What’s Burning: Crespelle con Radicchio e Morlacco del Grappa

Here in the Veneto region of Italy’s northeast, where Prosecco — fast becoming the world’s preferred sparkling wine — hails, comes another joy that springs forth from the earth to la tavola: radicchio rosso (red chicory).

What's Burning: Crespelle con Radicchio e Morlacco | ©Tom Palladio ImagesA winter vegetable, its leaves range from deep red to crimson with a well-defined midriff of snow white. Radicchio rosso, with its signature bitter taste, comes in several different varieties with each distinct to their growing zones: Treviso, Verona and Chioggia.

Whether in pinzimonio — dipped in a vinaigrette and eaten fresh — added to a risotto, or rolled inside a crespella (crepe) covered in besciamella (white sauce) and cheese then baked in the oven, radicchio rosso is a great friend to have at the ready in the kitchen during wintertime around these here parts of the Bel Paese.

What's Burning: Crespelle con Radicchio e Morlacco | ©Tom Palladio ImagesNow, I’ve got radicchio rosso in the ice-a-box, but lack the culinary acumen to pull off this delicious first-course dish in my galley; so, I take the easy way out and head down to il Ceppo, my fave gastronomy shop along Corso Palladio in Vicenza, where I pick up and carry home a healthy portion of Crespelle con Radicchio e Morlacco del Grappa.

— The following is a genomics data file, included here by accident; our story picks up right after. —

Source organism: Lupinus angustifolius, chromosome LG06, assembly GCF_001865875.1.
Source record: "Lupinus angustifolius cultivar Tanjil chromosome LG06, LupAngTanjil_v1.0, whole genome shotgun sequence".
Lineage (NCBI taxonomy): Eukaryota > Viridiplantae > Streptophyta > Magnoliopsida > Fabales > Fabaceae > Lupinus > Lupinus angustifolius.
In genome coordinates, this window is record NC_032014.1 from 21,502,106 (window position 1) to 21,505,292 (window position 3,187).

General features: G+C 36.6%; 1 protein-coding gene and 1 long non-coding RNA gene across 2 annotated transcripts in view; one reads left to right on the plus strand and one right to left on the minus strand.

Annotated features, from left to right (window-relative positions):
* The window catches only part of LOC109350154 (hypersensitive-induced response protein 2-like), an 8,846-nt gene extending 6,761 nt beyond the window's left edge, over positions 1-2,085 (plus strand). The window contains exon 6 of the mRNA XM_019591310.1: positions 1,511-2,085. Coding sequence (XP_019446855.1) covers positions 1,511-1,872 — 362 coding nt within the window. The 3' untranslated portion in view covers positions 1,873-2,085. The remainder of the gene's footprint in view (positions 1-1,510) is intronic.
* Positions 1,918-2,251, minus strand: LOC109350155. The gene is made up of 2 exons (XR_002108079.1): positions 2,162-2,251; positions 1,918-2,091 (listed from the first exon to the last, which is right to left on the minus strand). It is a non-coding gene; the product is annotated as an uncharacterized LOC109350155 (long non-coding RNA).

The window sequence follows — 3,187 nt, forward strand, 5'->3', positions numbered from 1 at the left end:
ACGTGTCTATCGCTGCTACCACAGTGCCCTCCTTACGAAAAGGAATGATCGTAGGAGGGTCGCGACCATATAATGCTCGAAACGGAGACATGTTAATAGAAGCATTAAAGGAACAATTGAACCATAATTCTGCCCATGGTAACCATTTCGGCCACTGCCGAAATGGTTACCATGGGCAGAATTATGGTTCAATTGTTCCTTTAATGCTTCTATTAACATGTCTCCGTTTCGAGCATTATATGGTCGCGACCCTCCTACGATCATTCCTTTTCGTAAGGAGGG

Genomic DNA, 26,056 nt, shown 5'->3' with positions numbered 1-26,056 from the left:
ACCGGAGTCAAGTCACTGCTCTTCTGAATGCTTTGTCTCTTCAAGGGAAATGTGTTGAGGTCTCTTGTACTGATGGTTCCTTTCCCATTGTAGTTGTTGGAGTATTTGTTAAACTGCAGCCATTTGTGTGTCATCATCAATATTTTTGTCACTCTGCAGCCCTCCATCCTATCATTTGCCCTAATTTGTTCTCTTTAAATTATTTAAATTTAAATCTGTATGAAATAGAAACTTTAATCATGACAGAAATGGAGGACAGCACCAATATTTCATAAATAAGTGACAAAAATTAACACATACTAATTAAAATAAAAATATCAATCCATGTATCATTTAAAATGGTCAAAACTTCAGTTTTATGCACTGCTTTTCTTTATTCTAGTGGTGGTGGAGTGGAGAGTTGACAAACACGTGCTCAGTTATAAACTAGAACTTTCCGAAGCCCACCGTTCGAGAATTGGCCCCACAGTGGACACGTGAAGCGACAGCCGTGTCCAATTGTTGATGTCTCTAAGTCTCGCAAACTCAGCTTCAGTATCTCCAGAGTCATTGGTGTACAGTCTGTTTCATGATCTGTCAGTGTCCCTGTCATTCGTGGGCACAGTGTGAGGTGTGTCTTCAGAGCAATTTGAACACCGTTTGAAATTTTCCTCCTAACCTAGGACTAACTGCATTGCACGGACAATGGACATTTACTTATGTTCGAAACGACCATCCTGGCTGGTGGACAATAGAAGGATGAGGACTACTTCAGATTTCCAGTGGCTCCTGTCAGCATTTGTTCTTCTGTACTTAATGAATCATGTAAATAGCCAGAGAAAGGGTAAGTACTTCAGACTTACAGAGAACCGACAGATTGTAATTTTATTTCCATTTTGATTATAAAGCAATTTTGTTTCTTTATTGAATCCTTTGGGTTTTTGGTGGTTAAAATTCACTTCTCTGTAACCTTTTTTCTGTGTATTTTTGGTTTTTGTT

I just pop the aluminum tray in the oven, pre-heated to 185 C, and wait until the crepes brown slightly and the white sauce and morlacco cheese merge and begin to ooze out.

Plated, I’m pairing the dish with another local favorite, Il Brolo from Società Agricola Colle di Bugano in nearby Longare. A Tai Rosso (f.n.a. Tocai) varietal grown in the Colli Berici (Berici Hills) that surround Vicenza, it’s ruby-red in color, intense and has pronounced notes of strawberry and cherry. Dry and harmonious, Il Brolo is slightly tannic with a pleasant bitter note at the finish.


©The Palladian Traveler | ©Tom Palladio Images

TPT Borsalino 2014 Color |©Tom Palladio Images



Written by The Palladian Traveler

Tom traded his hometown St. Louis Cardinals' baseball cap in the United States for a Borsalino and he now hangs his "capello" in the Puglia region of southeastern Italy. A veteran print and broadcast journalist, with well-worn passports that have got him into and out of 50 countries and counting, Tom fell in love with the "Bel Paese" years ago. As he notes, "I'm inspired by the beauty I find in all things that are very, very old, and reliving history, or at least meandering along the travertine and cobblestone that were laid down over a thousand years ago and just looking up and marveling at what occupies the space still today, really gets my 'Vespa' running." Tom has a good eye behind the lens and is a graphic storyteller, but he'll let you decide as he keeps his camera batteries fully charged and the posts flowing from his creative hideaway in the hills overlooking Ostuni. You can also follow his dispatches via TravelingBoy.com and Anthology Magazine Ireland.


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